An accompanying blog covered the reasons for the proposed changes.
In this blog we will look at the proposed legislation to cap payable R&D Tax Credits as a fraud prevention measure. These are in the 2021 Finance Bill.
What are the draft R&D Tax Credit anti fraud measures due to come in for accounting periods starting from 1st April 2021?
The proposal in the draft Finance bill is:
- A company claim for payable credit (R&D Tax Credits are only available under the SME scheme to claimants making a loss after the R&D deduction/relief is applied) below £20,000 will not be affected by the cap. The cap will be 300% of the company PAYE/NIC (excluding statutory deductions) plus the £20,000.
- A company will be able to include connected party R&D qualifying PAYE and NIC liabilities when calculating the cap and the total will be increased by 300%. Connected parties are connected through shared control. These can be subcontractors or externally provided workers.
- A company’s claim, of any size, will be uncapped if it meets two tests. These tests require that a company’s employees are creating, preparing to create or actively managing intellectual property (IP) and that its expenditure on work subcontracted to, or externally provided workers provided by, a connected party is less than 15% of its overall R&D expenditure.
These details are draft and could be amended.
My views on this change?
It is good that the cap has increased from the 2018 proposal. It is now £20,000 plus 3x NIC/PAYE. A company with no PAYE/NIC can still get a cash benefit for a claim up to £20,000. If the claim was larger than this it would generate a £20,000 cash benefit and increase losses to carry forward. £20k is significant to a lot of small firms.
Allowing companies to include connected party subcontractor and Externally Provided Worker costs is likely to be less impactful. The number of companies impacted by the cap who use connected 3rd Parties is likely to be small. It is possible for both parties to elect to be treated as connected even if they don’t have common controlling owners. But to claim correctly details about what for example the third-party staff are paid would be required, so for confidentiality reasons these voluntary “connections” are not always easy.
The test for an exemption from the cap is not straight forward and I do feel the legislation lacks clarity. For example if I make a product and call it the “Super Duper” and copyright the name or register the design is that enough? Not a very high bar but still sometimes not cheap or straightforward. Or does the product need a patent, a much more costly and difficult test. What happens if after having the intention to seek IP but not applying it and receiving an R&D Tax Credit payment a company either does not apply or fails to be granted the IP rights? Wil it be clawed back? What is to stop a fake intention to seek IP? I do feel this test takes us into grey and subjective areas. It is best if legislation does not do that. It maybe that HMRC clarify their position in Guidance on an this issue but it is the law that matters.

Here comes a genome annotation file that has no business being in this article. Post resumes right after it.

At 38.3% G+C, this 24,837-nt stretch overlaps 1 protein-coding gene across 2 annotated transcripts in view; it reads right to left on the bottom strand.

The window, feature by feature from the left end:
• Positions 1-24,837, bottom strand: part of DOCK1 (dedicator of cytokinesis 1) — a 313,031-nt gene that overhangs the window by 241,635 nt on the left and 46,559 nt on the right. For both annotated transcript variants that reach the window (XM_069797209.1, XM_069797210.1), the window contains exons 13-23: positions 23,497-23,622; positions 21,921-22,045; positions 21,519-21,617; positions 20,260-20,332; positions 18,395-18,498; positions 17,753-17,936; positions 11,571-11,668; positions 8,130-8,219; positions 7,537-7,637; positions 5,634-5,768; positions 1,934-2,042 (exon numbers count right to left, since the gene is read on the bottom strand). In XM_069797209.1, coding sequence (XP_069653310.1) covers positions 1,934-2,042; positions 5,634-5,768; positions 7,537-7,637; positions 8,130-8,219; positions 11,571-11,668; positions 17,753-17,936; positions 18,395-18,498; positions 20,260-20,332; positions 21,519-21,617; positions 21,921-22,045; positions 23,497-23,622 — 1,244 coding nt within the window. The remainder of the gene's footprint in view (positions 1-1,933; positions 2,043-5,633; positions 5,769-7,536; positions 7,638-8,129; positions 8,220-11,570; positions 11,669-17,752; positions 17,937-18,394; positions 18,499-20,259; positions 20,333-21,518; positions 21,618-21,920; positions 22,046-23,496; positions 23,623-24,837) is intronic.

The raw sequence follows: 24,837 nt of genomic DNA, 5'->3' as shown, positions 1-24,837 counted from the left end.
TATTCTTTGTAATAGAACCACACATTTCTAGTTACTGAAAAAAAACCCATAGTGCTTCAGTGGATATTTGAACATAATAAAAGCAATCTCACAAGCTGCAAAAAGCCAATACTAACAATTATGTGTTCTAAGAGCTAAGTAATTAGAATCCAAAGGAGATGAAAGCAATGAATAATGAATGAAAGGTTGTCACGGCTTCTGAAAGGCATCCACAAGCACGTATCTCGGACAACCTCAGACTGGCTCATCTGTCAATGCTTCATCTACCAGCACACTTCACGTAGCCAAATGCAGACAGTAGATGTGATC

How would I solve this problem?
Scrap the test on IP and on connected party expenditure.
In the case of the fraud that we have details on the simple question arises “what would have stopped them faking the IP consideration or even applying for it in the middle eastern country where the fake subcontract work was supposed to be done?” The IP test does not deal with the problem the legislation attempts to solve. What did defeat an attempted fraud was security/money laundering checks by HMRC. It seems this would defeat fraud not subjective judgments about applying for IP. HMRC have a lot of information to make those judgments on. Why not make that process better and focused on claims that are impacted by the cap?
No measure will be perfect but is seems odd to bring back in IP considerations into R&D claims which were removed from the SME scheme in 2012 because of the highly subjective nature of such judgments. IP is a relatively complex legal area. To be blunt it also seems elitist as many small firms doing R&D lack the funds involved in obtaining let alone enforcing formal IP.
Chris Toms – Technical Director RandDTax.